Kenya is a country with a high tuberculosis (TB) burden. However, knowledge on the genetic diversity of Mycobacterium tuberculosis complex (MTBC) strains and their transmission dynamics is sparsely available. Hence, we used whole-genome sequencing (WGS) to depict the genetic diversity, molecular markers of drug resistance, and possible transmission clusters among MTBC strains in urban and slum settings of Nairobi. We analyzed 385 clinical MTBC isolates collected between 2010 and 2015 in combination with patients’ demographics. We showed that the MTBC population mainly comprises strains of four lineages (L1-L4). The two dominating lineages were L4 with 55.8% (n = 215) and L3 with 25.7% (n = 99) of all strains, respectively. Genome-based cluster analysis showed that 30.4% (117/385) of the strains were clustered using a ≤5 single-nucleotide polymorphism (SNP) threshold as a surrogate marker for direct patient-to-patient MTBC transmission. Moreover, 5.2% (20/385) of the strains were multidrug-resistant (MDR), and 50.0% (n = 10) were part of a genome-based cluster (i.e., direct MDR MTBC transmission). Notably, 30.0% (6/20) of the MDR strains were resistant to all first-line drugs and are part of one molecular cluster. Moreover, TB patients in urban living setting had 3.8 times the odds of being infected with a drug-resistant strain as compared to patients from slums (p-value = 0.002). Our results show that L4 strains are the main causative agent of TB in Nairobi and MDR strain transmission is an emerging concern in urban settings. This emphasizes the need for more focused infection control measures and contact tracing of patients with MDR TB to break the transmission chains.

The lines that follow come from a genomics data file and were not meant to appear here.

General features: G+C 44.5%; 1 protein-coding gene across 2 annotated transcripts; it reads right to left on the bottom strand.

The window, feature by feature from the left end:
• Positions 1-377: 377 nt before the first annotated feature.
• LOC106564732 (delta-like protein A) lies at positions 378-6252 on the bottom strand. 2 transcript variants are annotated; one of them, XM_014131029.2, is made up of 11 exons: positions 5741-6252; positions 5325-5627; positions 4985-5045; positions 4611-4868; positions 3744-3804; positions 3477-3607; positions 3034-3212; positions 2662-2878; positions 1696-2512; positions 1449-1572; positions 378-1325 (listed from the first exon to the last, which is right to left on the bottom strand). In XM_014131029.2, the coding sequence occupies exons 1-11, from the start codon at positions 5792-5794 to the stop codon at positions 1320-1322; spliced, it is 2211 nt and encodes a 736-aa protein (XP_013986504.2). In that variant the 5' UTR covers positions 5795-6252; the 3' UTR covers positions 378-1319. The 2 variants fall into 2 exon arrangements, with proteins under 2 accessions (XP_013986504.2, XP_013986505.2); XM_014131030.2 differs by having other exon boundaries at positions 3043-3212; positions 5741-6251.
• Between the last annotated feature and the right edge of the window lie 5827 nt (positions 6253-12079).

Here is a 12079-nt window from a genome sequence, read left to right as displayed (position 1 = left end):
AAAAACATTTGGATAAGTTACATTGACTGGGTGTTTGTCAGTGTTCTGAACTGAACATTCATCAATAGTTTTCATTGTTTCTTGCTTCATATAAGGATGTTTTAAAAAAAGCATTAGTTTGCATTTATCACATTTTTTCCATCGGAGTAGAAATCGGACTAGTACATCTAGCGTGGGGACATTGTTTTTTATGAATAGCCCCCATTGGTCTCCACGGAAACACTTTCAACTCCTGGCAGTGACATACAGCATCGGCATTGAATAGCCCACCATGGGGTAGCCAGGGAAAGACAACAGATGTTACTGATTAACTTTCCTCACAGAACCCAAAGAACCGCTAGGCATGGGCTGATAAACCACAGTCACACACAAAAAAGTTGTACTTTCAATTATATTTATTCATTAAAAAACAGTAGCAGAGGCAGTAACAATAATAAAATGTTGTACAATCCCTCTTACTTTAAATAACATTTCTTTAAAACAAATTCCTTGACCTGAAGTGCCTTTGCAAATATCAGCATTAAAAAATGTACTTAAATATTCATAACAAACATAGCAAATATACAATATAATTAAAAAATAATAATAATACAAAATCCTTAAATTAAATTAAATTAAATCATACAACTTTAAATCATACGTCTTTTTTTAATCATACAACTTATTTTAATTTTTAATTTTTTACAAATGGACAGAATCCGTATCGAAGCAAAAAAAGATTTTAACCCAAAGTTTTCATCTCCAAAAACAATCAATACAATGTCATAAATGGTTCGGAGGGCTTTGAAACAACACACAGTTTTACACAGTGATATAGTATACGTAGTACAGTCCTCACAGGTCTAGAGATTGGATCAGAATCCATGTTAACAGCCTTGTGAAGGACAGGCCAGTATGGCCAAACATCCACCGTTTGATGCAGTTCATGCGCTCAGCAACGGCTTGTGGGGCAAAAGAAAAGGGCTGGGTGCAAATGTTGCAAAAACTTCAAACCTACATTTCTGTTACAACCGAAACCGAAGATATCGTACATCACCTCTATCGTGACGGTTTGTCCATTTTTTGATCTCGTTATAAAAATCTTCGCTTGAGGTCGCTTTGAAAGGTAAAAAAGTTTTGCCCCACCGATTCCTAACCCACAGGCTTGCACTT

- Molecular epidemiology, Nairobi
- Mycobacterium tuberculosis
- Whole-genome sequencing